Friday September 1 12:26 AM ET
NATALIE GOTT, Associated Press Writer
AUSTIN, Texas (AP) - Gov. George W. Bush has lost his bid for dismissal from a lawsuit accusing him of violating the free speech rights of environmental protesters at the Governor's Mansion.
State District Judge John Dietz on Wednesday said Bush, the Republican presidential nominee, could be called to testify when the case goes to trial. No date has been set.
The lawsuit alleged that Bush gave state troopers ``unbridled discretion'' to target protesters picketing in front of the mansion last year on a public sidewalk.
"We have now established one important part of our case and that is that the governor is not above the law and that the Constitution can be enforced. We still have to prove the rest of our case so we aren't done" said David Kahne, a lawyer for the protesters.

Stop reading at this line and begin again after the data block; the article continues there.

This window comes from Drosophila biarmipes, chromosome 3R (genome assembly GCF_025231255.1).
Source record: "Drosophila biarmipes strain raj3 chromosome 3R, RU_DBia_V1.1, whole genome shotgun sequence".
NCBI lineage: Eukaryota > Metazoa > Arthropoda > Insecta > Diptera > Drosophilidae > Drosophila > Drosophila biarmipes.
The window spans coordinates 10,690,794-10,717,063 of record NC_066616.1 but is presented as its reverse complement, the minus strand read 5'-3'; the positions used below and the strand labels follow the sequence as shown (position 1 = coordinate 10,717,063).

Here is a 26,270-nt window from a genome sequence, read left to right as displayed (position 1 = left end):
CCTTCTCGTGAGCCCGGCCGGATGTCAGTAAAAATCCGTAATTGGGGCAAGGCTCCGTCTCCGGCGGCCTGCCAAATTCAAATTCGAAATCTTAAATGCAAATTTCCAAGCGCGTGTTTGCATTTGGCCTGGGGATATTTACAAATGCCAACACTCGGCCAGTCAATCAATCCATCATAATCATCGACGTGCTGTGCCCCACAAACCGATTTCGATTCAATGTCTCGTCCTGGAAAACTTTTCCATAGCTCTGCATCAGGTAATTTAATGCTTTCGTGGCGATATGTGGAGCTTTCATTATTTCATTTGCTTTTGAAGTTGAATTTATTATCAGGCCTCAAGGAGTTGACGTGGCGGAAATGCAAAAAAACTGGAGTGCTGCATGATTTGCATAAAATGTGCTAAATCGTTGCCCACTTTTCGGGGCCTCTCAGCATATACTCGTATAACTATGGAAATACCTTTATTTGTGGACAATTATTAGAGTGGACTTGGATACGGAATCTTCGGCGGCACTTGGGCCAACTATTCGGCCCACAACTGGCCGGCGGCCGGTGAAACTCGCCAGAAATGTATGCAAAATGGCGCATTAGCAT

Bush spokesman Mike Jones said Thursday that security policies regarding the mansion were made by the Department of Public Safety, with no involvement by Bush or his office.
The lawsuit was filed against Bush and the DPS in August 1999 by people arrested and jailed on four different occasions. They were protesting environmental policies backed by Bush. In each case the Travis County's district attorney's office dropped charges of blocking an entry way.
Rick Abraham, one of those arrested, said previous governors allowed protesters to picket on the sidewalk and Bush is trying to silence his critics because he is running for president.
"Governor Bush is responsible, whether he told law enforcement officers to silence his critics, or simply gave approval with a wink and a nod" Abraham said.
Jones denied the accusation.
"Free speech is exercised freely around the Governor's Mansion and around the Capitol" he said. "There are protests that take place almost weekly near the Capitol and near the Governor's Mansion and it takes place in a manner that is not harmful or disruptive to public safety."